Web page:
The Missouri AAH program began in 1987. More than 4,000 groups and 40,000 volunteers in the program are focused on making Missouri’s roadsides cleaner and more attractive for our residents and visitors. More than 5,800 miles of roadway have been adopted.
Adopter groups include commercial and private enterprises, civic and non-profit organizations, families and individuals. MoDOT spends about $6 million annually to remove litter from more than 385,000 acres of right of way along 33,685 highway miles.
Adopters perform about $1 million a year in litter cleanup and beautification efforts. Every area kept free of litter by adopters allows MoDOT to devote resources to other much-needed tasks.
Adopters now have four options: pick up litter, mow, beautify the roadside through landscaping or grow native wildflowers and grasses on the roadsides.
MoDOT provides adopters with a certificate of appreciation, a safety training video, safety materials, and a sign with the group’s name posted on each end of the adopted highway section. MoDOT will provide trash bags and will also pick up and dispose of the bags of collected litter.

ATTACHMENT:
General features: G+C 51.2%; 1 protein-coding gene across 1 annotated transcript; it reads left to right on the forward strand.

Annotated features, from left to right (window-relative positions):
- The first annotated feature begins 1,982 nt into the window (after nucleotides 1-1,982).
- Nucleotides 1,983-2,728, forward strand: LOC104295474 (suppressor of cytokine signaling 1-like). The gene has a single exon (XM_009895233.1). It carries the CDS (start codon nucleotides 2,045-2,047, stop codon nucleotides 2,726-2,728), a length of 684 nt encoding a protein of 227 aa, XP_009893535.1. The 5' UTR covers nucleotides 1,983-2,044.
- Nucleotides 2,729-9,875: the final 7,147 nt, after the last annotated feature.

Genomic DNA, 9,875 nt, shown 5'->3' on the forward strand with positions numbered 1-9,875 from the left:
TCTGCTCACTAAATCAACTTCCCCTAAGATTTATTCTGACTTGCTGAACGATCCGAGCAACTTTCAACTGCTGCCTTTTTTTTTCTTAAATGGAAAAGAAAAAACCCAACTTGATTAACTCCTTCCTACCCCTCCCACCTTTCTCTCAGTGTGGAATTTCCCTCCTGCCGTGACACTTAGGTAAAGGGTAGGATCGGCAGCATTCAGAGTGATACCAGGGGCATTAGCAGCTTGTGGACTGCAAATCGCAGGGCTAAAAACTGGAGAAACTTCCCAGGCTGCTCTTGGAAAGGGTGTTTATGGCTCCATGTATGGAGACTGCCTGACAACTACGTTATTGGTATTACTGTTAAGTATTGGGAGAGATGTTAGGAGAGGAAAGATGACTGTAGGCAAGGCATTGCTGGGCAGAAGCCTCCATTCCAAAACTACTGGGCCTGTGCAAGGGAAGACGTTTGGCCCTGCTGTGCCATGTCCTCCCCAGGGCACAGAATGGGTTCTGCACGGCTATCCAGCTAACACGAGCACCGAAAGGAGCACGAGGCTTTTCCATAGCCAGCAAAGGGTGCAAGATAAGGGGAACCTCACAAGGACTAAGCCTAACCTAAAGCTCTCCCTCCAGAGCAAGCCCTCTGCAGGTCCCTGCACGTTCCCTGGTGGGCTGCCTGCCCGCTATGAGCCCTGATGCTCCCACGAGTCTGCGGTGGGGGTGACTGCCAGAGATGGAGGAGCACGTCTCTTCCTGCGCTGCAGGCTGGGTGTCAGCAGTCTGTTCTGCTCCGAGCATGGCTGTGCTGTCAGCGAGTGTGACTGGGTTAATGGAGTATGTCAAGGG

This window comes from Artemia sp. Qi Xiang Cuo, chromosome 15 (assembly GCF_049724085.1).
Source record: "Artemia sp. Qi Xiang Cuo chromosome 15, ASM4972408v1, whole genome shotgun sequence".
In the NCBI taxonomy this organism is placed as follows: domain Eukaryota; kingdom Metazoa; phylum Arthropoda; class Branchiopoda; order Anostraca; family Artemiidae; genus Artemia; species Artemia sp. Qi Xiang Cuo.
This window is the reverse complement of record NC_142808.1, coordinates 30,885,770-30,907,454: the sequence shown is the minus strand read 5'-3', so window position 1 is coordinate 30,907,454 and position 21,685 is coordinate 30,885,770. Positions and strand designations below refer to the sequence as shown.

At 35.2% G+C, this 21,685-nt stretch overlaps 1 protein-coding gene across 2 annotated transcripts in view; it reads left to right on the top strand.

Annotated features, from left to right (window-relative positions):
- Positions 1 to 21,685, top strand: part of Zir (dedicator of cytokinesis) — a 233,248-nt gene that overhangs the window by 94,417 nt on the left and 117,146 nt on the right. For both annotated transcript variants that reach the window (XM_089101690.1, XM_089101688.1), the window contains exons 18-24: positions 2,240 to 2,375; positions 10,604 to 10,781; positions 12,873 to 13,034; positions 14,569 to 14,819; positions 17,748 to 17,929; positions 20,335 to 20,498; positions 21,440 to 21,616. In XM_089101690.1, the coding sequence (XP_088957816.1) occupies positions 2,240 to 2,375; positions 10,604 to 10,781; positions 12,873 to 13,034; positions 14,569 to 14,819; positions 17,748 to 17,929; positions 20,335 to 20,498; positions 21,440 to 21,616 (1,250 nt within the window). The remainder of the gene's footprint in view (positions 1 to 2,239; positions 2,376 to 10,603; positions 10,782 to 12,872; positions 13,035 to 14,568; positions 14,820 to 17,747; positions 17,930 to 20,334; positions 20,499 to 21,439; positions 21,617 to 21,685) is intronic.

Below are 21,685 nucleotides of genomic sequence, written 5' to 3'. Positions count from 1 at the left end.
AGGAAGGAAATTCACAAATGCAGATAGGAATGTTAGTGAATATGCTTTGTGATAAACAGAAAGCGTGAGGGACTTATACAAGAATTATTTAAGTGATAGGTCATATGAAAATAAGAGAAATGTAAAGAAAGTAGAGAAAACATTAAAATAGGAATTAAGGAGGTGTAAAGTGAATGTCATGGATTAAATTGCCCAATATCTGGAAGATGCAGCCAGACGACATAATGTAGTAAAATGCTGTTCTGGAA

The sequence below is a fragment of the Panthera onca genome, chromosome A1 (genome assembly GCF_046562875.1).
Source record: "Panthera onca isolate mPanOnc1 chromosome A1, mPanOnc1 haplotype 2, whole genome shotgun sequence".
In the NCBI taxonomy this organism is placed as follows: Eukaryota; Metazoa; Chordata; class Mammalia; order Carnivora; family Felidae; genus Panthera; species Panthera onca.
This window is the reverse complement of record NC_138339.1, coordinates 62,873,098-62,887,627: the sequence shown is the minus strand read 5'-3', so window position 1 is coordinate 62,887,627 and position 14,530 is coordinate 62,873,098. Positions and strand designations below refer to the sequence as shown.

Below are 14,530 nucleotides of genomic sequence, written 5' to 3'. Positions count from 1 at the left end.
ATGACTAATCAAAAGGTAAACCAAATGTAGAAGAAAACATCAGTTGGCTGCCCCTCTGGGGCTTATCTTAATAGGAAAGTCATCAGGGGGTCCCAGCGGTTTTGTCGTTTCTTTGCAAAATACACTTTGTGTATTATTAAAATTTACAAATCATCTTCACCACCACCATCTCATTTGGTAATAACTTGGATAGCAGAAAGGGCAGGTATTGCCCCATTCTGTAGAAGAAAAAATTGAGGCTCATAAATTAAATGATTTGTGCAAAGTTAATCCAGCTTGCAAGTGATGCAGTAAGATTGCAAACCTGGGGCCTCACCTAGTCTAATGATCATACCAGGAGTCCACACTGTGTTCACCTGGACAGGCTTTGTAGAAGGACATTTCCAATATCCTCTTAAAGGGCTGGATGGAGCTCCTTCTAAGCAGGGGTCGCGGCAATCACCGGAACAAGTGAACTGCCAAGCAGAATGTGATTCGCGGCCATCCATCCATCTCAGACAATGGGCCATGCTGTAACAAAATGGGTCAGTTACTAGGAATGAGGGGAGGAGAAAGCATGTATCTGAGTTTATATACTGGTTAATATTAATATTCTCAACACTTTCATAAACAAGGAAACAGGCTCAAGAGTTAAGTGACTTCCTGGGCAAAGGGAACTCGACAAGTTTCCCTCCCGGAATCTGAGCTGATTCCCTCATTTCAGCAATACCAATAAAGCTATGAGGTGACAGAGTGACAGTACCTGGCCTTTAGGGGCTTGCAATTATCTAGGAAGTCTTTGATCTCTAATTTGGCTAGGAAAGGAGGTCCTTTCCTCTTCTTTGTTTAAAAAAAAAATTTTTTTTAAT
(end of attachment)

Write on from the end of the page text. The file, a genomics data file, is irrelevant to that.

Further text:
- adopt at least one half-mile of urban roadside or two miles in a rural area
- collect litter at least four times a year
- sign a three-year agreement which can be cancelled at anytime by MoDOT or the adopter.
- submit an activity report to MoDOT
- participate in MoDOT’s safety training and follow all safety procedures
In 2002, MoDOT expanded the program by partnering with the Department of Conservation to establish No MOre Trash!, a litter-prevention campaign that encourages people to stop littering by educating them about the negative impacts of litter. Visit www.nomoretrash.org to find out more.
Grow Native Adoption Option
In 2007, MoDOT offered another option for the Adopt-A-Highway program. A group can now adopt a section of right of way solely for roadside native wildflowers and grasses. This option requires a group to plant Missouri native wildflowers on the roadside of their selected section and maintain their plantings. The adopted area will be larger and the plants used must be native to Missouri. Grow Native!, a joint program of the Missouri departments of Agriculture and Conservation will be helping to support the wildflower adoptions.
Some native wildflowers and grasses that could be used for this project would be the coreopsis, which is pictured on the Adopt-A-Highway sign, coneflowers, little bluestem and others plants that originated in Missouri.
** Landmark Adopters
** History of MO Adopt-A-Highway